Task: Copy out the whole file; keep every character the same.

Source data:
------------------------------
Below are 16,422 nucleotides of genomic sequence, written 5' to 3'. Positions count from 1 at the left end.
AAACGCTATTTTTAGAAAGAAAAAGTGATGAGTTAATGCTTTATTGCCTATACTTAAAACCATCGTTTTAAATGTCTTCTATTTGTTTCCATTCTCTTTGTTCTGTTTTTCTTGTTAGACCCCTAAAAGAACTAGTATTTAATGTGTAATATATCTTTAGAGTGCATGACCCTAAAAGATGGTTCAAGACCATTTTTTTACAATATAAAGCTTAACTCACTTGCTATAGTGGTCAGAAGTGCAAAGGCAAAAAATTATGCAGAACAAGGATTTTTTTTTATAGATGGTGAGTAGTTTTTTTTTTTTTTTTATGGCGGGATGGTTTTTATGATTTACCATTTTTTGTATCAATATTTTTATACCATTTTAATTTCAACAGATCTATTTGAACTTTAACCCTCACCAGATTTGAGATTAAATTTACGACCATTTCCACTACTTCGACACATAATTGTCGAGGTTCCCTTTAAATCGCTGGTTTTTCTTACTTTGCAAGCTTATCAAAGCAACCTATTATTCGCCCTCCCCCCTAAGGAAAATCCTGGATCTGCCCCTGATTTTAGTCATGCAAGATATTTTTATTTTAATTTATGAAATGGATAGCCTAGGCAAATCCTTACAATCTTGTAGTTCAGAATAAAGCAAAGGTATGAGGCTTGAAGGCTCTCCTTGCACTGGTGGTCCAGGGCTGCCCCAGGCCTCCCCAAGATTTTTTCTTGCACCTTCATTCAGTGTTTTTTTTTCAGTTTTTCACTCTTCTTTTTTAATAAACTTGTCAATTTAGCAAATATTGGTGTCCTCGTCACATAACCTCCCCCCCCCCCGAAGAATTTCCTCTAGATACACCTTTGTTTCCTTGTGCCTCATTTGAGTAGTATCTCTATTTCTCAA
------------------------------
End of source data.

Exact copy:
Below are 16,422 nucleotides of genomic sequence, written 5' to 3'. Positions count from 1 at the left end.
AAACGCTATTTTTAGAAAGAAAAAGTGATGAGTTAATGCTTTATTGCCTATACTTAAAACCATCGTTTTAAATGTCTTCTATTTGTTTCCATTCTCTTTGTTCTGTTTTTCTTGTTAGACCCCTAAAAGAACTAGTATTTAATGTGTAATATATCTTTAGAGTGCATGACCCTAAAAGATGGTTCAAGACCATTTTTTTACAATATAAAGCTTAACTCACTTGCTATAGTGGTCAGAAGTGCAAAGGCAAAAAATTATGCAGAACAAGGATTTTTTTTTATAGATGGTGAGTAGTTTTTTTTTTTTTTTTATGGCGGGATGGTTTTTATGATTTACCATTTTTTGTATCAATATTTTTATACCATTTTAATTTCAACAGATCTATTTGAACTTTAACCCTCACCAGATTTGAGATTAAATTTACGACCATTTCCACTACTTCGACACATAATTGTCGAGGTTCCCTTTAAATCGCTGGTTTTTCTTACTTTGCAAGCTTATCAAAGCAACCTATTATTCGCCCTCCCCCCTAAGGAAAATCCTGGATCTGCCCCTGATTTTAGTCATGCAAGATATTTTTATTTTAATTTATGAAATGGATAGCCTAGGCAAATCCTTACAATCTTGTAGTTCAGAATAAAGCAAAGGTATGAGGCTTGAAGGCTCTCCTTGCACTGGTGGTCCAGGGCTGCCCCAGGCCTCCCCAAGATTTTTTCTTGCACCTTCATTCAGTGTTTTTTTTTCAGTTTTTCACTCTTCTTTTTTAATAAACTTGTCAATTTAGCAAATATTGGTGTCCTCGTCACATAACCTCCCCCCCCCCCGAAGAATTTCCTCTAGATACACCTTTGTTTCCTTGTGCCTCATTTGAGTAGTATCTCTATTTCTCAA